Lewis W. Hine (1874 – 1940) was an American sociologist and photographer. Working as an investigative photographer for the National Child Labor Committee (NCLC), Lewis Hine (1874-1940) documented working and living conditions of children in the United States between 1908 and 1924. Hine later referred to his photographic work for the NCLC as “detective work” which was frequently regarded with suspicion by business owners, supervisors, and workers. Nattily dressed in a suit, tie, and hat, Hine the gentleman actor and mimic assumed a variety of personas including Bible salesman, postcard salesman, and industrial photographer making a record of factory machinery to gain entrance to the workplace. The last years of his life were filled with professional struggles by loss of government and corporate patronage. He died at 66 in a similar social conditions as we can see on his photograps.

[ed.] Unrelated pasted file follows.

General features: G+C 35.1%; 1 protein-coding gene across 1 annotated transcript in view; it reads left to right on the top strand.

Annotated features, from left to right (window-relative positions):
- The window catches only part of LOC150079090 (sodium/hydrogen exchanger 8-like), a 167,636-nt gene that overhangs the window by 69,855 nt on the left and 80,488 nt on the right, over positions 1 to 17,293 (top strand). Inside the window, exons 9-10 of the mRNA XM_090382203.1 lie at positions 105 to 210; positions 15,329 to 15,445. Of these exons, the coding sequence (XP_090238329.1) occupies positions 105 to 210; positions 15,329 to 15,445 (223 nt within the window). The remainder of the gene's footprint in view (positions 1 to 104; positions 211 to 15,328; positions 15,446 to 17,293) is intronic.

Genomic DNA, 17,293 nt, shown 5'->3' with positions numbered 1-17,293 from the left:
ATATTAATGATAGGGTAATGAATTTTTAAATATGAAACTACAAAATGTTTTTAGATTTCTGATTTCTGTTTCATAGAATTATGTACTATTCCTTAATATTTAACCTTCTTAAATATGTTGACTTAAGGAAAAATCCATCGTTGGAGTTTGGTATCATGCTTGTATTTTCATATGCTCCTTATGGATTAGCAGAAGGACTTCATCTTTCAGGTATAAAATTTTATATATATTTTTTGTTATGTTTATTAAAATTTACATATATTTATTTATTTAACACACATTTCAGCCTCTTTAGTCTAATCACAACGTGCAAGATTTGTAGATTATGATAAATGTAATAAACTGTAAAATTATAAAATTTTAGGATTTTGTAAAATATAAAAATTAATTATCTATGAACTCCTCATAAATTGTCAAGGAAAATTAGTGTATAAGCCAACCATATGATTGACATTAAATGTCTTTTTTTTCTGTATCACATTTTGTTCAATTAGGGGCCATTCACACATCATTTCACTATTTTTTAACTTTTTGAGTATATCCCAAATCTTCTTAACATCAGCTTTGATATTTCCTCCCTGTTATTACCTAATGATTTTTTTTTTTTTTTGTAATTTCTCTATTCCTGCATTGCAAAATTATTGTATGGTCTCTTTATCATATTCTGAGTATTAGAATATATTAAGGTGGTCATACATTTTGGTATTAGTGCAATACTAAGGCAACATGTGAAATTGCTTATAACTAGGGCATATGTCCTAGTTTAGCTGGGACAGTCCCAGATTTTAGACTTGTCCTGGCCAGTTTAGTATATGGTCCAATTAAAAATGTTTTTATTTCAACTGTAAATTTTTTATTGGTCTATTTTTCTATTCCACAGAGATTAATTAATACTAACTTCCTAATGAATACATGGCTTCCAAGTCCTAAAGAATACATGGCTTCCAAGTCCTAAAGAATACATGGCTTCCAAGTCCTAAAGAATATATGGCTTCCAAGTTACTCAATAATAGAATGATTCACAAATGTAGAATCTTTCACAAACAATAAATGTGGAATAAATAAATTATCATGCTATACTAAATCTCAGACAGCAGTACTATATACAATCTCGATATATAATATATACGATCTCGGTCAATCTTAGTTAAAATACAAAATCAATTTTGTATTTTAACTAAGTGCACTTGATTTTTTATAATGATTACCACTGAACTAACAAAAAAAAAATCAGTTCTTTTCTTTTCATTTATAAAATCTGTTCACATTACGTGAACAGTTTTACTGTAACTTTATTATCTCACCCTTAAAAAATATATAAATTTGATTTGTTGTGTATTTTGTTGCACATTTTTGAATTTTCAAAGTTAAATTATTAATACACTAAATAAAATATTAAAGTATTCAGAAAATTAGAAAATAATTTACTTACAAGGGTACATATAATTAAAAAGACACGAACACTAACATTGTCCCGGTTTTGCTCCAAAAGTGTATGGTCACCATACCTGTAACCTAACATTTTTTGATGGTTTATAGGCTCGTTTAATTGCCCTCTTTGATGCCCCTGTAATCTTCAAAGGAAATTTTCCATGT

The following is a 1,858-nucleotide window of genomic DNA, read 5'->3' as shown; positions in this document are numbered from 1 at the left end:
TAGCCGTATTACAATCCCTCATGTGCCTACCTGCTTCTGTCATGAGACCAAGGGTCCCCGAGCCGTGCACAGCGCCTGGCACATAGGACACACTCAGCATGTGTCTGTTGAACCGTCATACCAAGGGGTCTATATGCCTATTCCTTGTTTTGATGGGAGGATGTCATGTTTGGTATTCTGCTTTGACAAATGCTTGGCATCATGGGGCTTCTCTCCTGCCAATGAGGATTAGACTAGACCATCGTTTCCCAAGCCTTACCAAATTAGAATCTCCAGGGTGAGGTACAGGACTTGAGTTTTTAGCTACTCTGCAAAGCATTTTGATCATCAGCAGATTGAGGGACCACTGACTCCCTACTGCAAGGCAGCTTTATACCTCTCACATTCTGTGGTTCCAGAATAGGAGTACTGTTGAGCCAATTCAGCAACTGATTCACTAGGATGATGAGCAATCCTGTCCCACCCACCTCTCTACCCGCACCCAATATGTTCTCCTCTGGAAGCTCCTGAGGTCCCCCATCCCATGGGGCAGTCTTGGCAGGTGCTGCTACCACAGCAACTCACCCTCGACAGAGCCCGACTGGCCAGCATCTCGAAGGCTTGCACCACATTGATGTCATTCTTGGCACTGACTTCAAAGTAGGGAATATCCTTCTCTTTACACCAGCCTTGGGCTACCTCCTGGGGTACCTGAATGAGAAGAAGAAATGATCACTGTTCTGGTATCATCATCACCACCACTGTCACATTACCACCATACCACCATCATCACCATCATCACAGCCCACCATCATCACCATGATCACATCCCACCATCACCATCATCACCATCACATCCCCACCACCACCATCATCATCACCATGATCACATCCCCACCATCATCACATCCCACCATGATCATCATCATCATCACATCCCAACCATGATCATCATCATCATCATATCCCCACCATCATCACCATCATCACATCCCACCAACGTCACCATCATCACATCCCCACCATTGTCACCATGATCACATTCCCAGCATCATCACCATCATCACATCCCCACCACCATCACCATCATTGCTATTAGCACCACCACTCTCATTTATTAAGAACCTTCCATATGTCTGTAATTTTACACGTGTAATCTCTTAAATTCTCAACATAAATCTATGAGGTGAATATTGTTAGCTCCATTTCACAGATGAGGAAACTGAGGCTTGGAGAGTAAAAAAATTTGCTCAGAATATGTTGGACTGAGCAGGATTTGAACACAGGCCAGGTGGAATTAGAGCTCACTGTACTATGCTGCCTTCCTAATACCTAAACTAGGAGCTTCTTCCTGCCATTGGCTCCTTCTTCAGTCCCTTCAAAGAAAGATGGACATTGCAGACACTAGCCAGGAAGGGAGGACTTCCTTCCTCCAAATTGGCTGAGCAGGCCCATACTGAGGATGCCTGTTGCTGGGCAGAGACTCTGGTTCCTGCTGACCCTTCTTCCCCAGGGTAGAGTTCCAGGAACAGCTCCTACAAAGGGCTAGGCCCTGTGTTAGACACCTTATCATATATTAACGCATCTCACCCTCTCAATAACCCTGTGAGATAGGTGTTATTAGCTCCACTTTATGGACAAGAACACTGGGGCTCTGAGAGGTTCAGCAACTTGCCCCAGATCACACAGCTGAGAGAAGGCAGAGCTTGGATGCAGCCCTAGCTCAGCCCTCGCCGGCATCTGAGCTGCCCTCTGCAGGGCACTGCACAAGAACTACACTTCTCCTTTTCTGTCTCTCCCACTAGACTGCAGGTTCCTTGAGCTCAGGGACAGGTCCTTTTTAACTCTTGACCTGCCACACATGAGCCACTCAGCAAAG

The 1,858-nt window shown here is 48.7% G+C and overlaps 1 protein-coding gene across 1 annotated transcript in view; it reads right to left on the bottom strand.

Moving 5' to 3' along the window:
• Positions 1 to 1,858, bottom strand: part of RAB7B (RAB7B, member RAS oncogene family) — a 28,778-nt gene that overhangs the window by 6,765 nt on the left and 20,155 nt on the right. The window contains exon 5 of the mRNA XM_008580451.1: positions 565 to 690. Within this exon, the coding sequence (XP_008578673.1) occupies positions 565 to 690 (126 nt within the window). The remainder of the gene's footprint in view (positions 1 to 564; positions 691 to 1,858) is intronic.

Source – Library of Congress.